Scarygirl tells a story of human-nature connection through Australian animation

Scarygirl, in cinemas now, emulates a toy aesthetic to teach kids about the natural world and the need for human-nature connection.

Ari Chand, University of South Australia

Arkie was created by illustrator Nathan Jurevicius 21 years ago. She has evolved into graphic novels, console and virtual reality games, collectable vinyl toys – and now an animated feature film.

Arkie (Jillian Nguyen) lives on a vibrant peninsula with her dad Blister (Rob Collins).

Blister has the ability to regenerate life, and uses this gift to tend to the organic life of the peninsula. When he is captured by Chihoohoo (Tim Minchin) and taken to the dazzling city of lights ruled by the notorious Dr Maybee (Sam Neill), Arkie is forced to leave the safety of the peninsula to save her father.

In 2020, David Attenborough said ‘saving our planet is now a communications challenge.’

Watching Scarygirl, I was struck by the way rich visual metaphors and ecological backdrop in animated films can be part of this communication solution.

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An expanding and visual scary-verse

With growing streaming demand for original content, Australia has been going through an animation and VFX industry boom. Scarygirl marks a 3D animated feature film release that incorporates Australian accents, colloquialisms and sensibilities for a global audience.

Animation and visual ways of expressing ideas about the world have long been used to share messages with a new generation.

Filled with fantastical world-building, character and creature design, the Scarygirl universe mimics our concern for the natural world and the need for human-nature connection.

With some darker themes in the story around biodiversity loss, the film introduces a healthy level of cynicism concerning capitalism, technological innovation and progress.

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>We follow Arkie’s journey as she discovers the world is not exactly as it seems.Image: Madman Entertainment

A feast for the eyes, Scarygirl emulates a toy aesthetic and feels like stop-motion. A visually communicated story has an immense power and influence over the way society is formed.

In my research on how illustration practice works within society, Jurevicius told me illustration is

like reinventing folk tales and fairy tales of cultures that aren’t necessarily real, or they are real, but they are a reimagining of tales that perpetuate the idea of storytelling.

Personal experience is fundamental device in the way Jurevicius’ illustration, and now animation, shares metaphors and mythologies of the natural world and family life through anthropomorphism of the human condition.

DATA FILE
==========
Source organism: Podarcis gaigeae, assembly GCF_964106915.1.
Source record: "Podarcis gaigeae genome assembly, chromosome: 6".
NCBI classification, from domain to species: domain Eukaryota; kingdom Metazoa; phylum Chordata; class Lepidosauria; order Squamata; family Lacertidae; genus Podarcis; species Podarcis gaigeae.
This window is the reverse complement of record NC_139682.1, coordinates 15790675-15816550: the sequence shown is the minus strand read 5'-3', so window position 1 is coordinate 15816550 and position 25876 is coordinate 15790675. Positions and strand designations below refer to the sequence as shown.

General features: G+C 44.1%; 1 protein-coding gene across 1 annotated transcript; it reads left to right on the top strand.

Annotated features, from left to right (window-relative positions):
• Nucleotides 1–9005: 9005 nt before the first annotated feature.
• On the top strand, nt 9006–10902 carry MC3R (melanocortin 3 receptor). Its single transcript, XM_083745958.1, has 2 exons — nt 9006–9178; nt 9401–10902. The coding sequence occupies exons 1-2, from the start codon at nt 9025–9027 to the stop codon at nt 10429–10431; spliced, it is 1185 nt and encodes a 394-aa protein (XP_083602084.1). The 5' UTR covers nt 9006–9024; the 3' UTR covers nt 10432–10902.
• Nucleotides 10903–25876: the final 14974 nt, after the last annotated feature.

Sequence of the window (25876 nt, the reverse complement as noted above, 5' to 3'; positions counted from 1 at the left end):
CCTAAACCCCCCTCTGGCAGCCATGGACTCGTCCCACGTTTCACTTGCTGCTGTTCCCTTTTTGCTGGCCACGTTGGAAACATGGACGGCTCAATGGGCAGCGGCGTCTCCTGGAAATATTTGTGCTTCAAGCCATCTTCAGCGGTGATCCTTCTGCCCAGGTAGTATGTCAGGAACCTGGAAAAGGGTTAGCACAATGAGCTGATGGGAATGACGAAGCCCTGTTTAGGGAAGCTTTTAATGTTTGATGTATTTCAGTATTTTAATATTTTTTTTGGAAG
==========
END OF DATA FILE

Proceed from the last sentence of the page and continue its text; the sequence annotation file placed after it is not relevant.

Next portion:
In Scarygirl we follow Arkie’s journey as she discovers the world is not exactly as it seems. Jurevicius created Scarygirl out of ‘a deep love for a new daughter’:

‘one of the biggest themes for me in this ever-expanding folktale is what it means to be part of a family in all its shapes and forms.’

>Nathan Jurevicius

Jurevicius draws on Baltic heritage and traditions of storytelling in his work: we must keep telling stories of our own lives to shape history. Through animation, he articulates his particular experience of the world, capturing a version of reality.

As Arkie starts to explore beyond her peninsula, she comes to realise family can be built from the friends and allies you meet on your journey.

Storytelling is a powerful tool

At the heart of Scarygirl is the complex relationship between a father and daughter: how we resonate with and find a way through to connect with our parents’ views of us, find responsibility within ourselves, and develop confidence in our own identity and choices.

The film has an authenticity and earnestness built into the plight of Arkie as she seeks to make the best choices with the information provided.

>Animation has the ability to circumvent time, space and gravity and physical decay. Image: Madman Entertainment

Animation has the ability to circumvent time, space and gravity and physical decay or bodily change. Characters in animation become the masked version of ourselves. In Scarygirl, we explore the human experience through the eyes of an octopus, rabbit and hybrid Chihuahua.

Scarygirl is built within a deep visual universe which relies on physics, a toy-like texture and a strong use of light and colour to communicate the mood.

Animators have to make the fantastical world feel as real as possible so Arkie moves like a human. As we move through the acts of the story, colour indicates place and the stages of the story, like the darkness when she meets the threshold guardian Tweedweller (Deborah Mailman) and the tree of knowledge.

The magic of animation means creators can play with time and space and the narrative structure. There is a wonderful sequence in the middle of the film that utilises a 2D style to shift back in time when Arkie was too young to remember.

Illustration, animation and visual storytelling sit across all parts of our lives. Stories like this one can help us realise our connection to place, culture, the environment around us and the stewardship and responsibility we have to the natural world.

Scarygirl is in Australian cinemas now.The Conversation

Ari Chand, Lecturer in Illustration and Animation, University of South Australia

This article is republished from The Conversation under a Creative Commons license. Read the original article.